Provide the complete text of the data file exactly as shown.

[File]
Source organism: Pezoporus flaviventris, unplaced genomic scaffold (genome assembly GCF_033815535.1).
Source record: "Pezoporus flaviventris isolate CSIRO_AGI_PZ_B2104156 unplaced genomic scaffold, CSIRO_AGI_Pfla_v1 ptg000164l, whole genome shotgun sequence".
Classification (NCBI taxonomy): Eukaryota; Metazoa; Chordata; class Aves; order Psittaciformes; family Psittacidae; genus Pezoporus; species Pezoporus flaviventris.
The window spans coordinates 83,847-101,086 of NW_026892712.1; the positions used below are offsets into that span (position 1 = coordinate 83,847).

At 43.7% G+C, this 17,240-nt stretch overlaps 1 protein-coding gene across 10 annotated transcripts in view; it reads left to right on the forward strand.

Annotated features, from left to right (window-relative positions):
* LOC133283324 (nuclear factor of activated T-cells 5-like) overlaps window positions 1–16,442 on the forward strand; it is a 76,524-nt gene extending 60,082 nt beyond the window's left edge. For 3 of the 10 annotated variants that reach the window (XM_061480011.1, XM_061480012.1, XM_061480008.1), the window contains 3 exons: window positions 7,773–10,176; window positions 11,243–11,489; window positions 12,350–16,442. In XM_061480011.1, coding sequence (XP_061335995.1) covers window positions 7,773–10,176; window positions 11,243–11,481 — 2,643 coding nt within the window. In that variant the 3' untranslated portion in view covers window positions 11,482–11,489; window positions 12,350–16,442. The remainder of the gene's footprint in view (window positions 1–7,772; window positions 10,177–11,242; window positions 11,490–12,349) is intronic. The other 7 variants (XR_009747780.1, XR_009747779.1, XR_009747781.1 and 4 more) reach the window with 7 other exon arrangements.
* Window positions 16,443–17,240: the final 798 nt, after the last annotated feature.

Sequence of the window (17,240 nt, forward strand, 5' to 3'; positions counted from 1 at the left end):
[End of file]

Source organism: Pezoporus flaviventris, unplaced genomic scaffold (genome assembly GCF_033815535.1).
Source record: "Pezoporus flaviventris isolate CSIRO_AGI_PZ_B2104156 unplaced genomic scaffold, CSIRO_AGI_Pfla_v1 ptg000164l, whole genome shotgun sequence".
Classification (NCBI taxonomy): Eukaryota; Metazoa; Chordata; class Aves; order Psittaciformes; family Psittacidae; genus Pezoporus; species Pezoporus flaviventris.
The window spans coordinates 83,847-101,086 of NW_026892712.1; the positions used below are offsets into that span (position 1 = coordinate 83,847).

At 43.7% G+C, this 17,240-nt stretch overlaps 1 protein-coding gene across 10 annotated transcripts in view; it reads left to right on the forward strand.

Annotated features, from left to right (window-relative positions):
* LOC133283324 (nuclear factor of activated T-cells 5-like) overlaps window positions 1–16,442 on the forward strand; it is a 76,524-nt gene extending 60,082 nt beyond the window's left edge. For 3 of the 10 annotated variants that reach the window (XM_061480011.1, XM_061480012.1, XM_061480008.1), the window contains 3 exons: window positions 7,773–10,176; window positions 11,243–11,489; window positions 12,350–16,442. In XM_061480011.1, coding sequence (XP_061335995.1) covers window positions 7,773–10,176; window positions 11,243–11,481 — 2,643 coding nt within the window. In that variant the 3' untranslated portion in view covers window positions 11,482–11,489; window positions 12,350–16,442. The remainder of the gene's footprint in view (window positions 1–7,772; window positions 10,177–11,242; window positions 11,490–12,349) is intronic. The other 7 variants (XR_009747780.1, XR_009747779.1, XR_009747781.1 and 4 more) reach the window with 7 other exon arrangements.
* Window positions 16,443–17,240: the final 798 nt, after the last annotated feature.

Sequence of the window (17,240 nt, forward strand, 5' to 3'; positions counted from 1 at the left end):